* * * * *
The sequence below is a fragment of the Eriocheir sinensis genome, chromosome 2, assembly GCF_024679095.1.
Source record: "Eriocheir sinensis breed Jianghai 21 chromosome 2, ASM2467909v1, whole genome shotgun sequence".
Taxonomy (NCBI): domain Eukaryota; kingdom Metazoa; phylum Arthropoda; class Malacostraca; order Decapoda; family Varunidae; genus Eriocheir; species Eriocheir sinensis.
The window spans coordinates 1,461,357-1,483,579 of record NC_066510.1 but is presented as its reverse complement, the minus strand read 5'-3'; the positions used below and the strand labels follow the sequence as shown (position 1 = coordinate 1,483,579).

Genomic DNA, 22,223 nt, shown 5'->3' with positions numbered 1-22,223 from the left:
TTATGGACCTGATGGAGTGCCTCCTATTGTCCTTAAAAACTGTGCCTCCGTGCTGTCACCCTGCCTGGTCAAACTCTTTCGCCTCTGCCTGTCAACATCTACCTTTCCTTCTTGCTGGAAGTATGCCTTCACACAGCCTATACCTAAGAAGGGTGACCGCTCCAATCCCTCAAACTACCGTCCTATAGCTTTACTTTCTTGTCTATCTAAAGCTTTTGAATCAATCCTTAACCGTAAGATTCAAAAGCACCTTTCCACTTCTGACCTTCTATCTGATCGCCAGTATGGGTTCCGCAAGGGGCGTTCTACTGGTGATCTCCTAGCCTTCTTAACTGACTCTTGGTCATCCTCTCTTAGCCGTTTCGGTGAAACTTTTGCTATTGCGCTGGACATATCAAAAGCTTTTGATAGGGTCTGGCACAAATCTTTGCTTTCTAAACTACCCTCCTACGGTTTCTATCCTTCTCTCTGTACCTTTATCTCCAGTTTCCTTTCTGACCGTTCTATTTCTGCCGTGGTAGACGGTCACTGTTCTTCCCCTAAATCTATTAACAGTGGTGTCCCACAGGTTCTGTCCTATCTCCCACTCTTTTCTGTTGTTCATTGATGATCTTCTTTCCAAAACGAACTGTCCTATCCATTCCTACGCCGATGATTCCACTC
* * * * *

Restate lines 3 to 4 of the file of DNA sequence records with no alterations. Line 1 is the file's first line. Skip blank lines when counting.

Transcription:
Taxonomy (NCBI): domain Eukaryota; kingdom Metazoa; phylum Arthropoda; class Malacostraca; order Decapoda; family Varunidae; genus Eriocheir; species Eriocheir sinensis.
The window spans coordinates 1,461,357-1,483,579 of record NC_066510.1 but is presented as its reverse complement, the minus strand read 5'-3'; the positions used below and the strand labels follow the sequence as shown (position 1 = coordinate 1,483,579).